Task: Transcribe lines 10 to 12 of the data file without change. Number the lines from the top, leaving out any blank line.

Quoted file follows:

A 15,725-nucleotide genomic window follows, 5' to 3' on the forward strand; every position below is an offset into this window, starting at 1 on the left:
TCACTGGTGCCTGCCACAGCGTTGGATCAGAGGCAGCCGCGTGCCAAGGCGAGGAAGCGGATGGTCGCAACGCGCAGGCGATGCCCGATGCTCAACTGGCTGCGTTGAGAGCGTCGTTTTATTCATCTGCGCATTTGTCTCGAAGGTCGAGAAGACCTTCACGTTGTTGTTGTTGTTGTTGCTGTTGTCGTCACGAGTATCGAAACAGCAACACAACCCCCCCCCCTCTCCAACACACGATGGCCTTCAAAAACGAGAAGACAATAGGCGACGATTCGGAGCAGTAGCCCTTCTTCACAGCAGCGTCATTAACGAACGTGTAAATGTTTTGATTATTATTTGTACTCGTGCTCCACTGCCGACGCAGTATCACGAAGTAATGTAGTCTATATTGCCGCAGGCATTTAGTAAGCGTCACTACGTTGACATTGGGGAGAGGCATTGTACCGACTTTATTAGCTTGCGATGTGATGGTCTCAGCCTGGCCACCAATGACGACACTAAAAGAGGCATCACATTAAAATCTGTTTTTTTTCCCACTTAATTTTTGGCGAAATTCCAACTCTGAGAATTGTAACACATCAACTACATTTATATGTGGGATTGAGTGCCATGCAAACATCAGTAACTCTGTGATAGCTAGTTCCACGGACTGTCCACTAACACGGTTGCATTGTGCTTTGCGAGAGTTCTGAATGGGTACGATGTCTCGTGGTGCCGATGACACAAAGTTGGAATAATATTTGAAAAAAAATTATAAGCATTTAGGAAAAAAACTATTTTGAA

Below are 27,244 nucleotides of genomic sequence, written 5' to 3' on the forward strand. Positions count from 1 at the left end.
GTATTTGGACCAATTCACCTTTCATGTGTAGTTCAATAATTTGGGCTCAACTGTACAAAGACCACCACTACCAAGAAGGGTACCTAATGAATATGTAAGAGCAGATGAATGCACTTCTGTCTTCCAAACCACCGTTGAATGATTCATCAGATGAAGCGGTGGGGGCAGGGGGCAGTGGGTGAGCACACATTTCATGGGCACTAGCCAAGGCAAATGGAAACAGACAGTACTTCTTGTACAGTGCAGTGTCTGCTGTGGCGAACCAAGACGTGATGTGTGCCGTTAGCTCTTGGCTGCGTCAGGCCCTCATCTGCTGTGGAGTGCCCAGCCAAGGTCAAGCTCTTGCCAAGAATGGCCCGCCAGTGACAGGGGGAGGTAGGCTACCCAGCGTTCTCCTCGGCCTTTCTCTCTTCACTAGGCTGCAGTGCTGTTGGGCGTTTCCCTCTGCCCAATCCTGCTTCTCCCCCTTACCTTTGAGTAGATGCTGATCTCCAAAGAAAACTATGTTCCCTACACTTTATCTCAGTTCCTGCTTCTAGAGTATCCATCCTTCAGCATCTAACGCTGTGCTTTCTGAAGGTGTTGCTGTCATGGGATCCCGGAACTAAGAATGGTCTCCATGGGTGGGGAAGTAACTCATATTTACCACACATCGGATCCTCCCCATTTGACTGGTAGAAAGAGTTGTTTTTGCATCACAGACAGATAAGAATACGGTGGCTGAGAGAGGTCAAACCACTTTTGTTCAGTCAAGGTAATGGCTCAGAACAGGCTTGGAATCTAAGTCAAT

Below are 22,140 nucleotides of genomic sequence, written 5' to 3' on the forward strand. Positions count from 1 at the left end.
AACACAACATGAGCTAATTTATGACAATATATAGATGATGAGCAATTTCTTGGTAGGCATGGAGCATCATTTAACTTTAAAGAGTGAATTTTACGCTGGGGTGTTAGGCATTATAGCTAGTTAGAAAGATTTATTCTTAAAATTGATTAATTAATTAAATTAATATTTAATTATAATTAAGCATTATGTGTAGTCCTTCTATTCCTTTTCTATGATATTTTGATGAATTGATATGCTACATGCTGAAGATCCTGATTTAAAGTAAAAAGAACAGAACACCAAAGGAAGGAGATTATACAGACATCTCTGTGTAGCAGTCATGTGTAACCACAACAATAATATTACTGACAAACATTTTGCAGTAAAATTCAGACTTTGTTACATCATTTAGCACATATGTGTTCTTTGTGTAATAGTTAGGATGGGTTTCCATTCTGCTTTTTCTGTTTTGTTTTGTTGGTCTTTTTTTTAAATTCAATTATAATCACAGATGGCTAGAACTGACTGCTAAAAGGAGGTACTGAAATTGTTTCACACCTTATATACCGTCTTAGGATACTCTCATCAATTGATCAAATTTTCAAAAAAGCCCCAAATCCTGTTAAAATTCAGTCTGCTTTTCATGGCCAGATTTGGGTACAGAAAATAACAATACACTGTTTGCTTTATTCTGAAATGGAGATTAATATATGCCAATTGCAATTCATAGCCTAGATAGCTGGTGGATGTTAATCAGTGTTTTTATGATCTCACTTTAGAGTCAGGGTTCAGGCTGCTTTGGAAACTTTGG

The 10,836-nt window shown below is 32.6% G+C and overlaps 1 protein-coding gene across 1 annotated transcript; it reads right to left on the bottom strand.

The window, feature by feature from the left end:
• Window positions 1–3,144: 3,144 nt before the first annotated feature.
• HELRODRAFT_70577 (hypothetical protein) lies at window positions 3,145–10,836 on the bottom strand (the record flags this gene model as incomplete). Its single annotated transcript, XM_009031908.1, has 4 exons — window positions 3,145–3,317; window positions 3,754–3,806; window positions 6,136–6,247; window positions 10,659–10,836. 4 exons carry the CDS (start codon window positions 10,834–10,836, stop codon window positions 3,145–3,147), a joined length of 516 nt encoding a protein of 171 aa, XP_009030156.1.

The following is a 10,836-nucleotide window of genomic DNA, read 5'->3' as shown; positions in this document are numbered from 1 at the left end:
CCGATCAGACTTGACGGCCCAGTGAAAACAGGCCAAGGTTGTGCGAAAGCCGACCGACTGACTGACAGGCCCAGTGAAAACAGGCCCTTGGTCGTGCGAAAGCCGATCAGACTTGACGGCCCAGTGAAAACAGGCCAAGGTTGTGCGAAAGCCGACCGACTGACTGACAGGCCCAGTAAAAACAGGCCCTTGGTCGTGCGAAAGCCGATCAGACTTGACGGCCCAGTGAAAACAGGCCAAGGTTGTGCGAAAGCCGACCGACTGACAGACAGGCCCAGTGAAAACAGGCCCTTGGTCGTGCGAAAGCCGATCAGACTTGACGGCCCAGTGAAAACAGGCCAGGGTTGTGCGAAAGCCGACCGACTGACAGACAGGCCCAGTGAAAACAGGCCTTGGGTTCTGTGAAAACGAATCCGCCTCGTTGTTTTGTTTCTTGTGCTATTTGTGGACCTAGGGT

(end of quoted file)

• HELRODRAFT_70577 (hypothetical protein) lies at window positions 3,145–10,836 on the bottom strand (the record flags this gene model as incomplete). Its single annotated transcript, XM_009031908.1, has 4 exons — window positions 3,145–3,317; window positions 3,754–3,806; window positions 6,136–6,247; window positions 10,659–10,836. 4 exons carry the CDS (start codon window positions 10,834–10,836, stop codon window positions 3,145–3,147), a joined length of 516 nt encoding a protein of 171 aa, XP_009030156.1.

The following is a 10,836-nucleotide window of genomic DNA, read 5'->3' as shown; positions in this document are numbered from 1 at the left end:
CCGATCAGACTTGACGGCCCAGTGAAAACAGGCCAAGGTTGTGCGAAAGCCGACCGACTGACTGACAGGCCCAGTGAAAACAGGCCCTTGGTCGTGCGAAAGCCGATCAGACTTGACGGCCCAGTGAAAACAGGCCAAGGTTGTGCGAAAGCCGACCGACTGACTGACAGGCCCAGTAAAAACAGGCCCTTGGTCGTGCGAAAGCCGATCAGACTTGACGGCCCAGTGAAAACAGGCCAAGGTTGTGCGAAAGCCGACCGACTGACAGACAGGCCCAGTGAAAACAGGCCCTTGGTCGTGCGAAAGCCGATCAGACTTGACGGCCCAGTGAAAACAGGCCAGGGTTGTGCGAAAGCCGACCGACTGACAGACAGGCCCAGTGAAAACAGGCCTTGGGTTCTGTGAAAACGAATCCGCCTCGTTGTTTTGTTTCTTGTGCTATTTGTGGACCTAGGGT